Run, Eve, to Mary; run, mother to daughter. The daughter answers for the mother; she takes away the opprobrium of the mother; she makes satisfaction to thee, Father, for the mother… O woman singularly to be venerated … Reparatrix of parents (45).

The pivotal Mariologist, Arnold of Chartres, St. Bernard’s renowned disciple, can rightly be considered the first author who formally expounds the explicit doctrine of Mary Co-redemptrix at Calvary. While two centuries earlier, John the Geometer had referred to the suffering of Mary with the crucified Jesus, Arnold specifies that it is Jesus and Mary who together accomplish the redemption through their mutual offering of the one and the same sacrifice to the Father. The French abbot tells us:

Together they (Christ and Mary) accomplished the task of man’s redemption … both offered up one and the same sacrifice to God: she in the blood of her heart, he in the blood of the flesh … so that, together with Christ, she obtained a common effect in the salvation of the world (46).

In a theological and terminological breakthrough, Arnold states that Mary is “co-crucified” with her Son (47) at Calvary, and that the Mother “co-dies” with him (48). In response to objections first raised by Ambrose that Mary did not suffer the Passion, was not crucified like Christ, and did not die as Christ died at Calvary, Arnold responds that Mary experienced “com-passion” or “co-suffering” (using the term of his master, Bernard) with the Passion of Christ: “what they did in the flesh of Christ with nail and lance, this is a co-suffering in her soul” (49). Further, Arnold explains that Mary is in fact “co-crucified” in her heart with Jesus crucified (50), and that the Mother “co-dies” with the death of her Son. Mary “co-died with the pain of a parent” (51).

Arnold concludes that the Mother of the Redeemer does not “operate” redemption at Calvary, but rather “co-operates” in redemption, and to the highest degree (52). It is the love of the Mother that co-operates in a unique way at Calvary, in a way most favorable to God: “(On Calvary) the Mother’s love co-operated exceedingly, in its own way, to render God propitious to us” (53).

How truly extraordinary was the contribution of Bernard and Arnold. The Mother’s role in redemption is affirmed by Bernard in the terms, offering, satisfying, and compassion. Her role at Calvary is proclaimed by Arnold in the terms co-crucified, co-dying, co-operating. These testimonies can be likened, in their theological insight and maturity, to contemporary testimonies to Mary Co-redemptrix by popes of the twentieth and twenty-first centuries. The doctrine and title development of the Co-redemptrix story, exemplified in an extraordinary way during this late patristic and early medieval period, will soon bear even greater fruit in bringing forth the singular title which most clearly expresses the Mother’s unique collaboration with and under Jesus in the redemption.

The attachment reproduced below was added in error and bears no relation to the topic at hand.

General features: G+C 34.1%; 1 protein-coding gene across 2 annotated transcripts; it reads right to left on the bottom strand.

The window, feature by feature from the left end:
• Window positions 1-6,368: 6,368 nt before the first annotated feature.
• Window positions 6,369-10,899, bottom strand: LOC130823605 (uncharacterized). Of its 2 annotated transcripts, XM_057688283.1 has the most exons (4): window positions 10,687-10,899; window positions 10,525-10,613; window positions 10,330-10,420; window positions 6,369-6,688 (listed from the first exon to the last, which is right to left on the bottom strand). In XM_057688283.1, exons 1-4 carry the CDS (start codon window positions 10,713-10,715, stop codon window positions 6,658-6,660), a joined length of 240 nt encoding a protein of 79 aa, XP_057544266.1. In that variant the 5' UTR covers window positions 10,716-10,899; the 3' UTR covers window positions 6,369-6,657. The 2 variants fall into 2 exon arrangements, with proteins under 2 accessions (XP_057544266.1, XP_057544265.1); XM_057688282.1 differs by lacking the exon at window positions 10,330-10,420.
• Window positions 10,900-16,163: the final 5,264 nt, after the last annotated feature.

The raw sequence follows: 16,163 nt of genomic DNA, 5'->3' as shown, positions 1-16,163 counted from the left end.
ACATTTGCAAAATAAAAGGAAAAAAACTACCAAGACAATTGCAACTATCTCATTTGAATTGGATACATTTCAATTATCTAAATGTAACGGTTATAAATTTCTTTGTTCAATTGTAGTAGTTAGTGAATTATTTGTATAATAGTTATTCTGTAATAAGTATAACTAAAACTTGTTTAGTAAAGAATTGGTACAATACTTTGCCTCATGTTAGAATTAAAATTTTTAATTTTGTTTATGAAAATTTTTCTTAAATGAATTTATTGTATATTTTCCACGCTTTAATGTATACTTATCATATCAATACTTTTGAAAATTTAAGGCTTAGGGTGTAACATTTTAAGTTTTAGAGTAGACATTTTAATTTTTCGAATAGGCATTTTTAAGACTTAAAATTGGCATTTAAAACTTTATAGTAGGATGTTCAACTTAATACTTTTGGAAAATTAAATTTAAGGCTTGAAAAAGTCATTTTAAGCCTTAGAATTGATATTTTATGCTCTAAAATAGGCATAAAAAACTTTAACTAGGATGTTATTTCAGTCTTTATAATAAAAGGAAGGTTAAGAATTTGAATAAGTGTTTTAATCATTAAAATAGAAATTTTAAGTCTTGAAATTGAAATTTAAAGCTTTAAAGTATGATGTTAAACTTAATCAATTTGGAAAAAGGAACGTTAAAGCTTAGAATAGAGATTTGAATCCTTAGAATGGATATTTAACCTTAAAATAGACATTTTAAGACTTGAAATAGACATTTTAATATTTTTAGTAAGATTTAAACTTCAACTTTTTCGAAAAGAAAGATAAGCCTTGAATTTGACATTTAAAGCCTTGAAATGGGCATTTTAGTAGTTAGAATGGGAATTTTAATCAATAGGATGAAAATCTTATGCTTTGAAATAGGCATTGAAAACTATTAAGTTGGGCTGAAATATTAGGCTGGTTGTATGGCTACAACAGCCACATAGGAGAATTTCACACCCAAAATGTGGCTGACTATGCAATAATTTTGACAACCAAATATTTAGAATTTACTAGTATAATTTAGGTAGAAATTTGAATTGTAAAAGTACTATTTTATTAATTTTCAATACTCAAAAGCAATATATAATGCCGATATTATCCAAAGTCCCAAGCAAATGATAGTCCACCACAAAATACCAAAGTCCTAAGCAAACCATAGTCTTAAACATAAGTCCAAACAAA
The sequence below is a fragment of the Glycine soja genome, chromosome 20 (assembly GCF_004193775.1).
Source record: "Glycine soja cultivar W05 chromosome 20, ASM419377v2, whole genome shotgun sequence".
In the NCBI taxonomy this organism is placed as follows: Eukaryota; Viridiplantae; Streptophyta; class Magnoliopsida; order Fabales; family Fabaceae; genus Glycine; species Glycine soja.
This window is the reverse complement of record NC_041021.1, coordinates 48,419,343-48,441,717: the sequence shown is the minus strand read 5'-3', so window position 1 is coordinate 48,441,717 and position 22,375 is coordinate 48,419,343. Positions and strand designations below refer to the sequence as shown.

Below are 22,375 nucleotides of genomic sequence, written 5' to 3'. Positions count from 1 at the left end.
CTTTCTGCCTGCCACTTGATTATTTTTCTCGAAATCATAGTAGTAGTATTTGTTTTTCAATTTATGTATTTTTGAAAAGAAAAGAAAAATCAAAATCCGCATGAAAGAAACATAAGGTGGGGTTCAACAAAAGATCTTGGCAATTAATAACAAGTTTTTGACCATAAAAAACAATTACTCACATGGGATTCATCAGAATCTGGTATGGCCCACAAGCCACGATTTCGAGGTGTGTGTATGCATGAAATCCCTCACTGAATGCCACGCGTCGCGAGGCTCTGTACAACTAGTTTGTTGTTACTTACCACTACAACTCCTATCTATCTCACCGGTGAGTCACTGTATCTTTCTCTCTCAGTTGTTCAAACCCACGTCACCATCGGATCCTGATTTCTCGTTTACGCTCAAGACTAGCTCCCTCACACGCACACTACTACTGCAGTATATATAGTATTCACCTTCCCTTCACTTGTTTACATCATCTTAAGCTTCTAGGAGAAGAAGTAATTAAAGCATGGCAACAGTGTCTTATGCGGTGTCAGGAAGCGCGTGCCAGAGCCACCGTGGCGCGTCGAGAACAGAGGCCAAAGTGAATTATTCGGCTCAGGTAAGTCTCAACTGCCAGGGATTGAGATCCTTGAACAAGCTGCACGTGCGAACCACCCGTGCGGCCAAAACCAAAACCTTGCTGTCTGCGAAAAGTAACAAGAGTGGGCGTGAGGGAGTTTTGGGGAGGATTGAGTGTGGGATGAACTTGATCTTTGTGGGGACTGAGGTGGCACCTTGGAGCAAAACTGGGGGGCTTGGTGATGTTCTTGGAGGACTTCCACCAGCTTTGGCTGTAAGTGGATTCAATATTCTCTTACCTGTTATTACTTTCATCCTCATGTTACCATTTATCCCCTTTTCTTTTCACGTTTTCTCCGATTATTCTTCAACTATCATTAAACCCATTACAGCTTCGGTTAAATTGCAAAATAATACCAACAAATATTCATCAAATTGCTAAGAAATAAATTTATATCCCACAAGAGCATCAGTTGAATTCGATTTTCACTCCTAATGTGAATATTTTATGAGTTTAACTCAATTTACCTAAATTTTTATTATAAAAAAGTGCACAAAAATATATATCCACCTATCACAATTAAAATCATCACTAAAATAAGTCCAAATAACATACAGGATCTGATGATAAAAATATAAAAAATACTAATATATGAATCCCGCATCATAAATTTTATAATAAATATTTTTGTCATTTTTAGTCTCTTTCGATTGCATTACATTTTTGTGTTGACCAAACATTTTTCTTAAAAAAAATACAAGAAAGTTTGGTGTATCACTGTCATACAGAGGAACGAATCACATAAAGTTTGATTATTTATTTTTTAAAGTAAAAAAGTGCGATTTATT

Mother Elizabeth also cites these beautiful texts from Arnold of Chartres:

The affection of his Mother touches him (Jesus crucified), since in that moment there is only one will in Christ and Mary and it is the same holocaust that the two offer together, she in the blood of her heart, he in the blood of his flesh (54).

The apostles having fled, the Mother stood beside her Son and, pierced by the sword of sorrow, was wounded in her spirit and concrucified (concrucifigebatur) by love (55).

The High Middle Ages ushers in a period in which references to “Mary’s special cooperation in the redemptive sacrifice” become ever more abundant both on the part of the great scholastic Doctors (56) and the mystics (57). Here I must limit myself to choosing a representation from each category. In his De donis Spiritus Sancti the Seraphic Doctor, St. Bonaventure (+1274), states:

Eve expels us from paradise and sells us (into the slavery of sin), but Mary brings us back and buys our freedom.

Mary, the strong and faithful woman, paid this price, since when Christ suffered on the Cross to pay this price to redeem us, the Blessed Virgin was present, accepting God’s will and consenting to it (58).

At this historical point enters the mystical contribution of St. Bridget of Sweden (+1373). The Revelations, the written record of a series of visions and prophecies granted to St. Bridget by Jesus and Mary, are highly regarded and reverenced by the Church during the Middle Ages, including a large number of popes, bishops, and theologians (59). The revealed words spoken by both Jesus and his Mother regarding Our Lady’s coredemptive role are truly significant in the development of the Co-redemptrix doctrine, as they will influence numerous theologians during the seventeenth century “Golden Age of Coredemption,” some 300 years later.

The Mother of Sorrows reveals in these prophetic visions through St. Bridget that “My Son and I redeemed the world as with one heart” (60). Jesus confirms the same truth in his own words: “My Mother and I saved man as with one heart only, I by suffering in my heart and my flesh, she by the sorrow and love of her heart” (61). It is difficult to argue with the supernatural testimony from such a Church-sanctioned and revered prophecy regarding the role of Mary Co-redemptrix—a testimony from the lips of the Redeemer and the Co-redemptrix themselves. The medievals, as a whole, did not.

The Rhineland Mystic, John Tauler (+1361) offers his own theological and mystical contribution to Mary Co-redemptrix. Like no other author before him, this Dominican theologian articulates with precision the sacrificial offering of the Mother at Calvary.